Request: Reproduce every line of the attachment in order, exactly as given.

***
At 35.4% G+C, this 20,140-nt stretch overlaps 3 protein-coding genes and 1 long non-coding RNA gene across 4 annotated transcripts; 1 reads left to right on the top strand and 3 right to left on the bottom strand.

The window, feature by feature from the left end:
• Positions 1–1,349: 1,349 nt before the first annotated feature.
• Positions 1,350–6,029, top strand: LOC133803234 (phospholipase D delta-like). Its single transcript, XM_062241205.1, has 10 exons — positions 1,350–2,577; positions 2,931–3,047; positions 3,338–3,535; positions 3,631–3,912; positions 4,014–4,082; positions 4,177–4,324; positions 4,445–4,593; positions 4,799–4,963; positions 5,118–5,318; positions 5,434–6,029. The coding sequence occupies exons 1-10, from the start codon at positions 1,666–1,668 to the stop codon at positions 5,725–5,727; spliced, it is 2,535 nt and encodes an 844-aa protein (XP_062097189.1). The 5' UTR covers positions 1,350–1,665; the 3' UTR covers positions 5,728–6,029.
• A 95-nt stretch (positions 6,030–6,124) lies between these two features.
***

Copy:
At 35.4% G+C, this 20,140-nt stretch overlaps 3 protein-coding genes and 1 long non-coding RNA gene across 4 annotated transcripts; 1 reads left to right on the top strand and 3 right to left on the bottom strand.

The window, feature by feature from the left end:
• Positions 1–1,349: 1,349 nt before the first annotated feature.
• Positions 1,350–6,029, top strand: LOC133803234 (phospholipase D delta-like). Its single transcript, XM_062241205.1, has 10 exons — positions 1,350–2,577; positions 2,931–3,047; positions 3,338–3,535; positions 3,631–3,912; positions 4,014–4,082; positions 4,177–4,324; positions 4,445–4,593; positions 4,799–4,963; positions 5,118–5,318; positions 5,434–6,029. The coding sequence occupies exons 1-10, from the start codon at positions 1,666–1,668 to the stop codon at positions 5,725–5,727; spliced, it is 2,535 nt and encodes an 844-aa protein (XP_062097189.1). The 5' UTR covers positions 1,350–1,665; the 3' UTR covers positions 5,728–6,029.
• A 95-nt stretch (positions 6,030–6,124) lies between these two features.